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Indian Day Schools Settlement Agreement

The first day schools were opened in the early 1860s, while many were closed or controlled by the commune in the 1970s, 80s and 90s. The last school featured in the books was the Oka Country School in Kanesatake, Que., on September 1, 2000. The comparison will also allow the estates of survivors who have died since July 31, 2007 to assert their rights. For legal advice or assistance in completing your application form free of charge, please contact Class Counsel, Gowling WLG at 1-844-539-3815 or or visit their website at The Retainer of Non-Class Counsel must set out the consequences that a retainer will have with them on the usual duties and responsibilities that the Class Counsel owes to the complainant. By signing a separate retainer agreement and/or deciding to use a lawyer other than Class Counsel, it is presumed that the applicant has waived access to Class Counsel`s free legal services and is presumed to have exempted Class Counsel from its obligations to assist that particular applicant. The national class action comparator offers former students compensation of between $10,000 and $200,000, based on abuse suffered while attending schools. A $200 million Legacy Fund will also be created for wellness and healing initiatives. The opt-out is a serious and lasting decision. Those who opt out do not receive compensation as part of this transaction. However, they reserve the right, if they so wish, to bring their own actions against Canada at their own expense. This document is also available in: Select a language English French Cree Ojibwe Dene Inuktitut Mi`kmaq Survivors can fill out an application form available with additional information on the official website for class action comparison, or call 1-888-221-2898 for assistance.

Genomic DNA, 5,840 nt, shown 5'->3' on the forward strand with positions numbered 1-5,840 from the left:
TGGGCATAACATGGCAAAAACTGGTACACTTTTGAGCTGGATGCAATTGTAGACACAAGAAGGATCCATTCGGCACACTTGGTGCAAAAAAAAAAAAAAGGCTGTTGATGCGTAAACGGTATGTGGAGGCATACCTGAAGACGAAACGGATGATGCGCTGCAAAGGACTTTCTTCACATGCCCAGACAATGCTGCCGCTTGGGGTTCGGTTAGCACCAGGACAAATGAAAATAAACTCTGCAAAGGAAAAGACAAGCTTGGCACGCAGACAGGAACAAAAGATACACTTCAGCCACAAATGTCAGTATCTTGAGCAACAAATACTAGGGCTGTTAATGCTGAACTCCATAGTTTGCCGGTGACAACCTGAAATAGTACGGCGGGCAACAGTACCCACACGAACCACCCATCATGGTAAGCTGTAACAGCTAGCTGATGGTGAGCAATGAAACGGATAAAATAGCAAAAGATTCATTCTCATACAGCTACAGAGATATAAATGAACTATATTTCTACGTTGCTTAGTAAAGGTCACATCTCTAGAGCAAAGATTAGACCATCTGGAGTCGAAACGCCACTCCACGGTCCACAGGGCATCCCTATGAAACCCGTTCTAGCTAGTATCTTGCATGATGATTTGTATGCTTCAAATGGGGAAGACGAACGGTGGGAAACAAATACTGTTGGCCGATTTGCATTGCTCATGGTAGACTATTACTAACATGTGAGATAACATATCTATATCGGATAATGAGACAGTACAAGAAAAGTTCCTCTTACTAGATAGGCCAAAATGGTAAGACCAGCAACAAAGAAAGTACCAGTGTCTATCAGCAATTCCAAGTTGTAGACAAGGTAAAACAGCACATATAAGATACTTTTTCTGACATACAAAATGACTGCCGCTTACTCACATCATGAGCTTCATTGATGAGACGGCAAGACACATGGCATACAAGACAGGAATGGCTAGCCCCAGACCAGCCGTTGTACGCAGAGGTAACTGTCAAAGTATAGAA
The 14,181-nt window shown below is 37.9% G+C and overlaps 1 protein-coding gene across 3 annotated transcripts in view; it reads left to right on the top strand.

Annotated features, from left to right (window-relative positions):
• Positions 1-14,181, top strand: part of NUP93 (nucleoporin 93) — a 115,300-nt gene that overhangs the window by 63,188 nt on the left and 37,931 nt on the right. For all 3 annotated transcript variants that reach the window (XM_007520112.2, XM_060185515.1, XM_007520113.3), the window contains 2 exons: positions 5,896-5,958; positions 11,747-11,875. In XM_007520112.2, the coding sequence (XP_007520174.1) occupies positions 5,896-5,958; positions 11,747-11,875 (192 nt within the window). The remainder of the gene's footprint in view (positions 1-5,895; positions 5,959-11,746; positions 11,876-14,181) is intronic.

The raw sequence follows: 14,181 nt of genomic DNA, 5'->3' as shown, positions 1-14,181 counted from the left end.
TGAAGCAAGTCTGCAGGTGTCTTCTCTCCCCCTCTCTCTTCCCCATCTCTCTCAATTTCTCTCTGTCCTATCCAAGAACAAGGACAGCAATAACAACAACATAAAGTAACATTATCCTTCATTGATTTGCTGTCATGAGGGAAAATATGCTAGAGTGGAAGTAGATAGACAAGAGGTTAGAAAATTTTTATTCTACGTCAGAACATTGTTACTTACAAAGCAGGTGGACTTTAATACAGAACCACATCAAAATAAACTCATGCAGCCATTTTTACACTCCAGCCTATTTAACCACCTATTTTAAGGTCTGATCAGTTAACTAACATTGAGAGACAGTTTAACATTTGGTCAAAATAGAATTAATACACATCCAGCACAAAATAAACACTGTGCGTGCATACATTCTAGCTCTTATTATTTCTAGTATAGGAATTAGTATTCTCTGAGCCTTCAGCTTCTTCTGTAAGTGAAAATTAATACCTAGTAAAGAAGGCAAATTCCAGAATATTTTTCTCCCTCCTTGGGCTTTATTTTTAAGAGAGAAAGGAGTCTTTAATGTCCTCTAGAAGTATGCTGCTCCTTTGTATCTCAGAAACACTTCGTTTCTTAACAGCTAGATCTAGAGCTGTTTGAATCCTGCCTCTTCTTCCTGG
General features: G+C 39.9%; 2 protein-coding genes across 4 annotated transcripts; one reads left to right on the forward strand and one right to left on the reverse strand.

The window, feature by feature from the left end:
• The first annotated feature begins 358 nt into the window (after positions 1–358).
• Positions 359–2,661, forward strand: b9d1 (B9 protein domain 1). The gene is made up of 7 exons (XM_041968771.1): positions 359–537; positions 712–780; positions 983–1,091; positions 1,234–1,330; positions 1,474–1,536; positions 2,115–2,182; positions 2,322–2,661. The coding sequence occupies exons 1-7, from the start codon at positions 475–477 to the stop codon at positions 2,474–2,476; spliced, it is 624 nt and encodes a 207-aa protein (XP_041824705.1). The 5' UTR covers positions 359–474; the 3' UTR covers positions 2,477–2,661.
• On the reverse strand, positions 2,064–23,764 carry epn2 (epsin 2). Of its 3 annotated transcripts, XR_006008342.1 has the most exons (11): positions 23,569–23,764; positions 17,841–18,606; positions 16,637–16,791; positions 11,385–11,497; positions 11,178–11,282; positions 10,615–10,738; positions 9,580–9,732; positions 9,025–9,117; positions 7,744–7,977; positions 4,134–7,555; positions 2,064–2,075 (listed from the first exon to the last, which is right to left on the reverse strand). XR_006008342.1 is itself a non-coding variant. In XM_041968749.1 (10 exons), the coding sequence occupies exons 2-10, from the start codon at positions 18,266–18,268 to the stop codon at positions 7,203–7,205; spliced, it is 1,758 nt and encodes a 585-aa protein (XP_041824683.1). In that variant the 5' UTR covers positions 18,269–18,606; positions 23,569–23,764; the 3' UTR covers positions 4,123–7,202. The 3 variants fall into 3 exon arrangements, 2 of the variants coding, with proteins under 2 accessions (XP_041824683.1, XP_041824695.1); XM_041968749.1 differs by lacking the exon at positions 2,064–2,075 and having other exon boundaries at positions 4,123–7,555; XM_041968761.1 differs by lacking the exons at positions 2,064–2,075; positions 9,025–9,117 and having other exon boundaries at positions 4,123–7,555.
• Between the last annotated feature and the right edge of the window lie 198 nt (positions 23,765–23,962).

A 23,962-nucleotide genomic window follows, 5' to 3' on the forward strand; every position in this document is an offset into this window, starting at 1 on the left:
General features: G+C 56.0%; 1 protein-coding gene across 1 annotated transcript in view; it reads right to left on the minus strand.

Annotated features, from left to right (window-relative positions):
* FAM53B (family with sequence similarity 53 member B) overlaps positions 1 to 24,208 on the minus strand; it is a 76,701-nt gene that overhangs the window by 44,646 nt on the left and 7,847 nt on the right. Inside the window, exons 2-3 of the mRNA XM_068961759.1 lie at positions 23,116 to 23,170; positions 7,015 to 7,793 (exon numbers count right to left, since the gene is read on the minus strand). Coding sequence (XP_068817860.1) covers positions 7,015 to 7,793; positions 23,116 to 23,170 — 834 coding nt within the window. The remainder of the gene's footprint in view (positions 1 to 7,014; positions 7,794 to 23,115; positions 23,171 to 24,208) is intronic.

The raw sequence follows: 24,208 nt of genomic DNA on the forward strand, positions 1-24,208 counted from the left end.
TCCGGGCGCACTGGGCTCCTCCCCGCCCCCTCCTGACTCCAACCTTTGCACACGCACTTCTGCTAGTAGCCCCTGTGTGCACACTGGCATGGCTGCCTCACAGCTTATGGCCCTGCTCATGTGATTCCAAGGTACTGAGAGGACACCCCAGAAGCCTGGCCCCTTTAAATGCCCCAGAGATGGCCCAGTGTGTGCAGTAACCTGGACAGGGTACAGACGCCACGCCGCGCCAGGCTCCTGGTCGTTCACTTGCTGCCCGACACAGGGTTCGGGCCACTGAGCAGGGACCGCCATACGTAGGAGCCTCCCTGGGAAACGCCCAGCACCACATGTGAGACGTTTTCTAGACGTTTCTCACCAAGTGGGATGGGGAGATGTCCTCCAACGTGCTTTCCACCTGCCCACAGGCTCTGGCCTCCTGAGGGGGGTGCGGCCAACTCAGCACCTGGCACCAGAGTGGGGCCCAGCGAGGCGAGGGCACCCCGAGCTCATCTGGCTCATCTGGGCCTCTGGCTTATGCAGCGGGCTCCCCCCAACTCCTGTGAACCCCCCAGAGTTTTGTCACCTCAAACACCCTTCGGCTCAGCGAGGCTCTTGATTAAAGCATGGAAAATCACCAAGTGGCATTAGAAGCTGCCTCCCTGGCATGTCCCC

David Schulze, a Montreal lawyer for Dionne Schulze, said the comparison process used is not conducive to the phenomenon of progressive disclosure, where survivors reveal more when they feel more comfortable. After June 15, survivors of Indian day schools will no longer be able to submit or change the amount of compensation they suffered as part of the legal comparison for damages suffered while attending state-run schools. “The truth about these schools is that it was the ultimate colonial practice,” Carolyn Bennett, the Crown`s Minister of Indigenous Relations, told CBC News.